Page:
Orchid flowers can seem otherworldly, but did you know that the Soviet Space Program once sent blooming orchids into orbit?! Epidendrum orchids were cultivated in Malachite, a small growth chamber flown on Salyut 6 for 110 days. This 1973 orchid experiment was designed to investigate the psychological comfort that cosmonauts felt when interacting with the plants. The orchids were launched in bloom, but unfortunately the flowers immediately fell off the stems. These orchids produced no additional flowers in orbit, so no seeds resulted from this experiment. At that time Malachite was one of the largest plant growth chambers ever sent to space, and although its orchid experiment was largely unsuccessful, it paved the way for even larger growth chambers that were yet to come.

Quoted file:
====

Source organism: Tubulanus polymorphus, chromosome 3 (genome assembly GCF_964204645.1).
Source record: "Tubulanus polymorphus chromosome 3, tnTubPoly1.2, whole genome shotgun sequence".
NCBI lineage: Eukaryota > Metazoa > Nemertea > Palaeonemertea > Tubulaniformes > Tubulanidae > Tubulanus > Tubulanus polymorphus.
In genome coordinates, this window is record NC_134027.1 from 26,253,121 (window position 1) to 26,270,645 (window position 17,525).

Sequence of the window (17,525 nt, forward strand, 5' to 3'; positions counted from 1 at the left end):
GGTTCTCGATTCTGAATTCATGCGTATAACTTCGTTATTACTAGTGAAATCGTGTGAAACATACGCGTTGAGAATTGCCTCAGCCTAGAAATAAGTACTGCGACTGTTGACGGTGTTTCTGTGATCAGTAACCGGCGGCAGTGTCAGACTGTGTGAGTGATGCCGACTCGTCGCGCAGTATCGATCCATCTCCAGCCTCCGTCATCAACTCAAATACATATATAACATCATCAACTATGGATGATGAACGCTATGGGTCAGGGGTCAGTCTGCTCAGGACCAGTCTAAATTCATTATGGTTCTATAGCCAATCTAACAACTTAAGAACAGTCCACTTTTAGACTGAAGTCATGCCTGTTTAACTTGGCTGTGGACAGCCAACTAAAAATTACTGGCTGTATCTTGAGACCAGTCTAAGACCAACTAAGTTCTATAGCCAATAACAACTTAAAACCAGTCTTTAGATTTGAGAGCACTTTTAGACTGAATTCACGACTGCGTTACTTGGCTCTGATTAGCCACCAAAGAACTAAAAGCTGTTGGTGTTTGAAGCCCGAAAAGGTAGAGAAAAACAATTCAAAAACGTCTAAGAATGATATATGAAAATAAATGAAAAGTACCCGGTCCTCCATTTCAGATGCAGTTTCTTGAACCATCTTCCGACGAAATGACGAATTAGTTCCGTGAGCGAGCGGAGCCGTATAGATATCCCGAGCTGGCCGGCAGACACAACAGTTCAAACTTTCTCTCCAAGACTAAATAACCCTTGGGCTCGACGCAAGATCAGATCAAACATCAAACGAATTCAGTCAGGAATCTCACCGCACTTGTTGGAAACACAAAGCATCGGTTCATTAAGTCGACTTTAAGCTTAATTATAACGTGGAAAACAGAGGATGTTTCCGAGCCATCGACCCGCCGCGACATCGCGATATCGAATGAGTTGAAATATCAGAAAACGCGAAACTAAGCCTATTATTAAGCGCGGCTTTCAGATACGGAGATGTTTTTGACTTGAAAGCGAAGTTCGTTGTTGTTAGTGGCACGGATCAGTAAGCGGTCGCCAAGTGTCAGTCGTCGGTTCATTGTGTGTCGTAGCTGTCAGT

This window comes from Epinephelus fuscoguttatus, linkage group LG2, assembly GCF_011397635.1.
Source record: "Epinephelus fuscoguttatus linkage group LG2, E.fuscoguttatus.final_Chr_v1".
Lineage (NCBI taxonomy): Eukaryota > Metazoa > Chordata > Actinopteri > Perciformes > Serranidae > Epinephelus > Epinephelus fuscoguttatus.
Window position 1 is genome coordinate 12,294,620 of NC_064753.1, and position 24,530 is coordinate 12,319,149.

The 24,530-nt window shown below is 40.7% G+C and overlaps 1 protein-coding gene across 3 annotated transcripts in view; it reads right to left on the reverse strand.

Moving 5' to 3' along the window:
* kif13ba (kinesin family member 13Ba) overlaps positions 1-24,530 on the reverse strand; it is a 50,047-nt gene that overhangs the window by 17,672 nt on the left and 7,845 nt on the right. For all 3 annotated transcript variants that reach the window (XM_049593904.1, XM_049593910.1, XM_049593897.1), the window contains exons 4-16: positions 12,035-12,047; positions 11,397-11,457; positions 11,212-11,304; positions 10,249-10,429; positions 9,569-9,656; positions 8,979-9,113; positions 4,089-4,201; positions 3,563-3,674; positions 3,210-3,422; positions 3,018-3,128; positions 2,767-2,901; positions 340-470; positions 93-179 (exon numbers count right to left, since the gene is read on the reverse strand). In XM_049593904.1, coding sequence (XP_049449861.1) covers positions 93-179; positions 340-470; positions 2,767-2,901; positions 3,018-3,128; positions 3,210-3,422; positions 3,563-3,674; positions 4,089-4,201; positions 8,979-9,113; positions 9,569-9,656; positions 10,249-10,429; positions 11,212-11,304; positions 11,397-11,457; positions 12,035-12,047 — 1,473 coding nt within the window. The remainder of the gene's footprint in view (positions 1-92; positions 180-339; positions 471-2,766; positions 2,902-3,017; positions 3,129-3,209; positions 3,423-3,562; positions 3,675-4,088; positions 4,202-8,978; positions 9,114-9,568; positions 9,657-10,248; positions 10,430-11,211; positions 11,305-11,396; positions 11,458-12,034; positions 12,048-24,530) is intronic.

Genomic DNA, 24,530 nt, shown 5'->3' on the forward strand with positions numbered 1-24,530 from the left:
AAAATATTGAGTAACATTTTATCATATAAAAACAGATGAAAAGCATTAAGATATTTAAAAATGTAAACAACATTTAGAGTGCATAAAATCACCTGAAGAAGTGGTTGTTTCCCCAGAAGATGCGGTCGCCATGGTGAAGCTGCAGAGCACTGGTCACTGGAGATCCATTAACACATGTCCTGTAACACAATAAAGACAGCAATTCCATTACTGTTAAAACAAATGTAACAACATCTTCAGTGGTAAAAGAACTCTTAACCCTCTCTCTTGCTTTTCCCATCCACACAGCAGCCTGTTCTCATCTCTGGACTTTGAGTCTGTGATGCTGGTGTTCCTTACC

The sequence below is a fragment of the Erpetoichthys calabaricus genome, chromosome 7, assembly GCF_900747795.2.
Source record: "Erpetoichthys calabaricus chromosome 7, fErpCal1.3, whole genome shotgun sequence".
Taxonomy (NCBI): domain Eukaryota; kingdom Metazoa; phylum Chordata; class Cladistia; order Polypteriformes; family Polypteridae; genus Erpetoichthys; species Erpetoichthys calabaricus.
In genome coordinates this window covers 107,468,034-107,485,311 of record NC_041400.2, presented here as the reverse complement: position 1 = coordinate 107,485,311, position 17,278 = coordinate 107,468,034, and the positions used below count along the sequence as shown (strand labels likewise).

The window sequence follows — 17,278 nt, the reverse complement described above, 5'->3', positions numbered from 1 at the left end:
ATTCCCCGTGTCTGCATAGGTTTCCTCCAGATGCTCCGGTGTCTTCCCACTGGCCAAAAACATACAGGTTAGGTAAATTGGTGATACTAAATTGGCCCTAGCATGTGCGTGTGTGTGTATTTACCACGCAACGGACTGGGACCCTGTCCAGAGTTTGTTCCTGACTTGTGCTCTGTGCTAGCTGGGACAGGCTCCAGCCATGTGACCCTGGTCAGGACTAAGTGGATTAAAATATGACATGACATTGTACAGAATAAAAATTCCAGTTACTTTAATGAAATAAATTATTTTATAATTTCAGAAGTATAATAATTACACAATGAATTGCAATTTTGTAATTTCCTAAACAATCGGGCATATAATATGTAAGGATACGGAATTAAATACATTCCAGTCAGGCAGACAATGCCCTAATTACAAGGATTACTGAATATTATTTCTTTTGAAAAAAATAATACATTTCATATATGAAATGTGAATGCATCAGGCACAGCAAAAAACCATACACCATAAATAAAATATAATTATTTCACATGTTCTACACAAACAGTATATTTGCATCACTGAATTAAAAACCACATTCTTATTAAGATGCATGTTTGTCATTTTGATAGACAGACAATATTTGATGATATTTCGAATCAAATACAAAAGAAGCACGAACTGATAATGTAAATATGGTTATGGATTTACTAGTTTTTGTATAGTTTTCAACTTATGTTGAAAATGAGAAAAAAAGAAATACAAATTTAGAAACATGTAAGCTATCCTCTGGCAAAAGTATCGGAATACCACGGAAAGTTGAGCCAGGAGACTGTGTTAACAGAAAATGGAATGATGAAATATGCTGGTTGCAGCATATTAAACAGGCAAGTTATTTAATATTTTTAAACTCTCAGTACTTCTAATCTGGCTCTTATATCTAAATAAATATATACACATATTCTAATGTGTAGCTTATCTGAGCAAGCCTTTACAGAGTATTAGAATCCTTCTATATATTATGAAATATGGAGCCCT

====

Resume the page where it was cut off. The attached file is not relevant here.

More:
- Four planting boxes
- Cloth sack filled with ion exchange resin
- Water supply system
- Illumination system (though one source, Zabel et. al., indicates that plants were grown using light from the cabin)
- Note: this chamber was open-air to the cabin environment
Descriptions of Malachite and its experiment(s) have been difficult to find in the literature. If you’re aware of any Malachite-related literature that is not listed below, please send it to our contact page.
- Review and analysis of plant growth chambers and greenhouse modules for space
- Spaceflight hardware for conducting plant growth experiments in space: The early years 1960–2000
- Space Biology: Studies at Orbital Stations
- Plant Reproductive Development during Spaceflight
- Plant reproduction during spaceflight: importance of the gaseous environment
- Characterization of Physiological Changes in Roots Grown in Spaceflight Conditions: A Comparison of Nutrient Delivery Technologies